Trusting skill

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I wonder why it seems so hard for some people to trust skill.

If a designer can carve out a result we hope for without benefit of scientific rigor or engineering norms, is it any less valuable?

There seems to be a pervasive sentiment in modern culture that good old skills are somehow less valuable than the quantifiable repeatable processes. Perhaps this is because skills can’t be repeated, stamped out of a factory, or put onto a shelf. They are not a safe bet.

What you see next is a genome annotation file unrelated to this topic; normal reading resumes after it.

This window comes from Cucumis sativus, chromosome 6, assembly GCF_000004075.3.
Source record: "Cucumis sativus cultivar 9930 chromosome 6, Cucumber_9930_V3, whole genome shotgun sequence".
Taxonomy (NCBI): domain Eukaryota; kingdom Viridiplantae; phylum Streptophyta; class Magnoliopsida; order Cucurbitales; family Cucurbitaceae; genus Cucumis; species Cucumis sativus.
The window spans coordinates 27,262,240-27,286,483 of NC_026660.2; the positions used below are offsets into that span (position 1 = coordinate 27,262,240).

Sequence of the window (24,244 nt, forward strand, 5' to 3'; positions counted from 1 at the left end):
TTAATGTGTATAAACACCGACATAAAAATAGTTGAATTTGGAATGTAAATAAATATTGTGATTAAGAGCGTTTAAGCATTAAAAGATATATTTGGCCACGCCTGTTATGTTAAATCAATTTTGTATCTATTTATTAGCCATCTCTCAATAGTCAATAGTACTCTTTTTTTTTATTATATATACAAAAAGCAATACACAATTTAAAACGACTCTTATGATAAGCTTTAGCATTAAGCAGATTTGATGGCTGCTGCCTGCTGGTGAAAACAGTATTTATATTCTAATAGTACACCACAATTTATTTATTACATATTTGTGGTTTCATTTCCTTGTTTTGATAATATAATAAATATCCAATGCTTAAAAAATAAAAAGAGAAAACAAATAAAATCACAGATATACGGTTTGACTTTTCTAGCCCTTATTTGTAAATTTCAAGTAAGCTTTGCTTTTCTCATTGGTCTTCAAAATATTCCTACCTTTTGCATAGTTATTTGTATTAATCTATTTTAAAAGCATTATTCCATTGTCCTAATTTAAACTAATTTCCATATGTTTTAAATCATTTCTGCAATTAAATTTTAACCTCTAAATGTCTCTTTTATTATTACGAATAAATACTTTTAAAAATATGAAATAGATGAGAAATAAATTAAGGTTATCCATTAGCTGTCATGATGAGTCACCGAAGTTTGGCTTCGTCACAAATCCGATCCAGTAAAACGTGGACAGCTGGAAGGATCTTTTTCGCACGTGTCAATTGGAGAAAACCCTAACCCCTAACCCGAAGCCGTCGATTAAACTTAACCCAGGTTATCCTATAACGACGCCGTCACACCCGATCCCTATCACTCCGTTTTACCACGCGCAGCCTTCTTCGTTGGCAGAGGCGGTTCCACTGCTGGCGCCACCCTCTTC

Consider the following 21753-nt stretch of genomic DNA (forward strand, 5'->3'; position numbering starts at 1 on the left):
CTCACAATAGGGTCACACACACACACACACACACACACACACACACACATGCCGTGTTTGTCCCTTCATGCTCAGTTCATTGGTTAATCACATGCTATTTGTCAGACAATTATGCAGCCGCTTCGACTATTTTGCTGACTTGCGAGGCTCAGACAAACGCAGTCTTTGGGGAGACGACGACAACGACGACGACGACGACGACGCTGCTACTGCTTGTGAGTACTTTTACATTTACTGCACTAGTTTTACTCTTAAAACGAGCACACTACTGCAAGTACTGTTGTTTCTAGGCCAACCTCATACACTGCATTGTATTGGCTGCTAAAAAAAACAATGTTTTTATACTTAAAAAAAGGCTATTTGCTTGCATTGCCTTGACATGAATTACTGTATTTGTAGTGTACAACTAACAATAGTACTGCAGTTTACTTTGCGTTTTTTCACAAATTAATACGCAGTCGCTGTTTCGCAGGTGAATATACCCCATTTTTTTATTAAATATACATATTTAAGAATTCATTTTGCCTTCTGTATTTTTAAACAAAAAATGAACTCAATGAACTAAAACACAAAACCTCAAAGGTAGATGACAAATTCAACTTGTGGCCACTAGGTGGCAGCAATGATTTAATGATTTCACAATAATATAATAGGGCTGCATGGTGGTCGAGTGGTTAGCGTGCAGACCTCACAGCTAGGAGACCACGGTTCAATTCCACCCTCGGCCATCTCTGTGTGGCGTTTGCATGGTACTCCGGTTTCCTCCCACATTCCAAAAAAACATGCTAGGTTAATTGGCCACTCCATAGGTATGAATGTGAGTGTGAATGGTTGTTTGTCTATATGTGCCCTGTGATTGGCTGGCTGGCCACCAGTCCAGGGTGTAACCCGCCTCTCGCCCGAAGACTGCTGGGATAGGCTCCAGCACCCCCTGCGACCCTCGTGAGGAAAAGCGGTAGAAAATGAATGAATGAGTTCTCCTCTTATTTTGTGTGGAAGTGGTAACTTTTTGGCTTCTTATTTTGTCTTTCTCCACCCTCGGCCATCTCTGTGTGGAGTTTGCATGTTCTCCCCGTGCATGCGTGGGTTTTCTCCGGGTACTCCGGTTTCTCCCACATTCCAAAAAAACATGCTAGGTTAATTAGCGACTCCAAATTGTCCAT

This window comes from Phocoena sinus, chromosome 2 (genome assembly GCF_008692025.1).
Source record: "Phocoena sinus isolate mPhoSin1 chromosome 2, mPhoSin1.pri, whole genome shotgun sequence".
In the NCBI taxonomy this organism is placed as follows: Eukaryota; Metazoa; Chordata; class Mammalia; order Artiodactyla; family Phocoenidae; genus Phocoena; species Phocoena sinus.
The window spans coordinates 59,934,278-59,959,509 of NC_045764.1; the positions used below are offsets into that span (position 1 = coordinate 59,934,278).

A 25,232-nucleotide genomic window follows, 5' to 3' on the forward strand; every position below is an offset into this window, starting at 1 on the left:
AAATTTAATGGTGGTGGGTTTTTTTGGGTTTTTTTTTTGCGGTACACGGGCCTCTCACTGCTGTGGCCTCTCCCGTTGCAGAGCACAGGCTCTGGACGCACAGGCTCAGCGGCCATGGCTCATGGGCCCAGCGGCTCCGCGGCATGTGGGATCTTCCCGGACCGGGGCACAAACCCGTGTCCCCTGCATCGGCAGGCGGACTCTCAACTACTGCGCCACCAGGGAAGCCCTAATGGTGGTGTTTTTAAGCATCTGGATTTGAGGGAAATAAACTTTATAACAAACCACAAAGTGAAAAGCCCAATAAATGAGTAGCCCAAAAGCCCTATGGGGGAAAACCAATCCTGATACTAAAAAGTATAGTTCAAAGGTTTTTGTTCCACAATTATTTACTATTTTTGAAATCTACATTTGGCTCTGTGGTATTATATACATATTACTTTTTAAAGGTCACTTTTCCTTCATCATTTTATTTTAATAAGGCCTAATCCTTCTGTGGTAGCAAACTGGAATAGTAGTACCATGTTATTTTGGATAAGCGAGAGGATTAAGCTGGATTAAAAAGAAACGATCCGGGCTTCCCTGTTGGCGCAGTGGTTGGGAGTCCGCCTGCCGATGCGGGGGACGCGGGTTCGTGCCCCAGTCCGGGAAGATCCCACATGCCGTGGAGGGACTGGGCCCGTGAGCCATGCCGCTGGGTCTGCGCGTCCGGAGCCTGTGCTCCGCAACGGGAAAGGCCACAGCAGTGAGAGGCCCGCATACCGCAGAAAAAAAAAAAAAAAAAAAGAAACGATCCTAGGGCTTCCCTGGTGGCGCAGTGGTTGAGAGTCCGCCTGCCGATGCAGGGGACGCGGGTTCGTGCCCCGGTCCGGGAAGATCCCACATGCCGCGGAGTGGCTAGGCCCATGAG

When engineer Darren and I voice a loudspeaker it’s a skill we cannot just hand off to others or duplicate with a computer. It’s personal and it is earned.

I imagine that’s a little frightening to some—to not be able to point to an exotic construction technique, material, or technology other than just skill when explaining why our product sounds the way it does. That’s the nature of handcrafted.

The good news is once the skill has been applied and success has been achieved, we can then duplicate the results over and over again so others can share in the benefits of the designer’s skills.

It’s certainly safer to spout a formula or tout a computer model as the answer, but it’s rarely going to result in much above good.

Great often takes skill.